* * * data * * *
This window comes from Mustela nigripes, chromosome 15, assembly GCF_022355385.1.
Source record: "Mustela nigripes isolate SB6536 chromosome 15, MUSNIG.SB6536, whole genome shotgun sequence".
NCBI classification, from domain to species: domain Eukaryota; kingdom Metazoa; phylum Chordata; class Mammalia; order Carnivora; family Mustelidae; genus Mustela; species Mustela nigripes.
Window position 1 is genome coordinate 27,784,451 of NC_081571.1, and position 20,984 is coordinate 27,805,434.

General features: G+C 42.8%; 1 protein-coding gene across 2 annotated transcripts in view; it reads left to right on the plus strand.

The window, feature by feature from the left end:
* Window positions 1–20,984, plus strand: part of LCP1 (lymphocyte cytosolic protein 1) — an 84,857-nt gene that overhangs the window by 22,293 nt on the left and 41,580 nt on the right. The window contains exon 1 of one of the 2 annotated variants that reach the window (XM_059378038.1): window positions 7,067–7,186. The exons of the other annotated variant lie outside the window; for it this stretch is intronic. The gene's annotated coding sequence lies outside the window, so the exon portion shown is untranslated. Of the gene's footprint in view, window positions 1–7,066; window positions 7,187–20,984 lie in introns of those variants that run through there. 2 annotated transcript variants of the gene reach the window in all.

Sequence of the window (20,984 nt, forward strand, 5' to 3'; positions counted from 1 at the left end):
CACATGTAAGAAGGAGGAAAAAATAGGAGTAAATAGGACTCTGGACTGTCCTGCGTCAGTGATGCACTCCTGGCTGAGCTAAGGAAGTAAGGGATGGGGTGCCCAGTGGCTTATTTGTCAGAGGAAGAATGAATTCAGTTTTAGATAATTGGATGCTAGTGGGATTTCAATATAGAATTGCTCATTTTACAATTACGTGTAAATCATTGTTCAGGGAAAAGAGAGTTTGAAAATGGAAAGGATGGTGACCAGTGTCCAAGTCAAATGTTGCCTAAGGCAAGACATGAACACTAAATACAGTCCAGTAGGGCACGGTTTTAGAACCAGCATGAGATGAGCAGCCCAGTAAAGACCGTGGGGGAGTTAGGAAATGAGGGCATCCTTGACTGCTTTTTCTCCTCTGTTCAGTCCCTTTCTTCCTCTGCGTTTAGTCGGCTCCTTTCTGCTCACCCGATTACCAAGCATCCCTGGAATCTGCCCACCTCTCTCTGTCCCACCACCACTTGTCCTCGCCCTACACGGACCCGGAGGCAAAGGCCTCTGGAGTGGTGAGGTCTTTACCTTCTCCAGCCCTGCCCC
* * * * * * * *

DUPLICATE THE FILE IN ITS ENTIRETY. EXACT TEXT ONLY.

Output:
This window comes from Mustela nigripes, chromosome 15, assembly GCF_022355385.1.
Source record: "Mustela nigripes isolate SB6536 chromosome 15, MUSNIG.SB6536, whole genome shotgun sequence".
NCBI classification, from domain to species: domain Eukaryota; kingdom Metazoa; phylum Chordata; class Mammalia; order Carnivora; family Mustelidae; genus Mustela; species Mustela nigripes.
Window position 1 is genome coordinate 27,784,451 of NC_081571.1, and position 20,984 is coordinate 27,805,434.

General features: G+C 42.8%; 1 protein-coding gene across 2 annotated transcripts in view; it reads left to right on the plus strand.

The window, feature by feature from the left end:
* Window positions 1–20,984, plus strand: part of LCP1 (lymphocyte cytosolic protein 1) — an 84,857-nt gene that overhangs the window by 22,293 nt on the left and 41,580 nt on the right. The window contains exon 1 of one of the 2 annotated variants that reach the window (XM_059378038.1): window positions 7,067–7,186. The exons of the other annotated variant lie outside the window; for it this stretch is intronic. The gene's annotated coding sequence lies outside the window, so the exon portion shown is untranslated. Of the gene's footprint in view, window positions 1–7,066; window positions 7,187–20,984 lie in introns of those variants that run through there. 2 annotated transcript variants of the gene reach the window in all.

Sequence of the window (20,984 nt, forward strand, 5' to 3'; positions counted from 1 at the left end):
CACATGTAAGAAGGAGGAAAAAATAGGAGTAAATAGGACTCTGGACTGTCCTGCGTCAGTGATGCACTCCTGGCTGAGCTAAGGAAGTAAGGGATGGGGTGCCCAGTGGCTTATTTGTCAGAGGAAGAATGAATTCAGTTTTAGATAATTGGATGCTAGTGGGATTTCAATATAGAATTGCTCATTTTACAATTACGTGTAAATCATTGTTCAGGGAAAAGAGAGTTTGAAAATGGAAAGGATGGTGACCAGTGTCCAAGTCAAATGTTGCCTAAGGCAAGACATGAACACTAAATACAGTCCAGTAGGGCACGGTTTTAGAACCAGCATGAGATGAGCAGCCCAGTAAAGACCGTGGGGGAGTTAGGAAATGAGGGCATCCTTGACTGCTTTTTCTCCTCTGTTCAGTCCCTTTCTTCCTCTGCGTTTAGTCGGCTCCTTTCTGCTCACCCGATTACCAAGCATCCCTGGAATCTGCCCACCTCTCTCTGTCCCACCACCACTTGTCCTCGCCCTACACGGACCCGGAGGCAAAGGCCTCTGGAGTGGTGAGGTCTTTACCTTCTCCAGCCCTGCCCC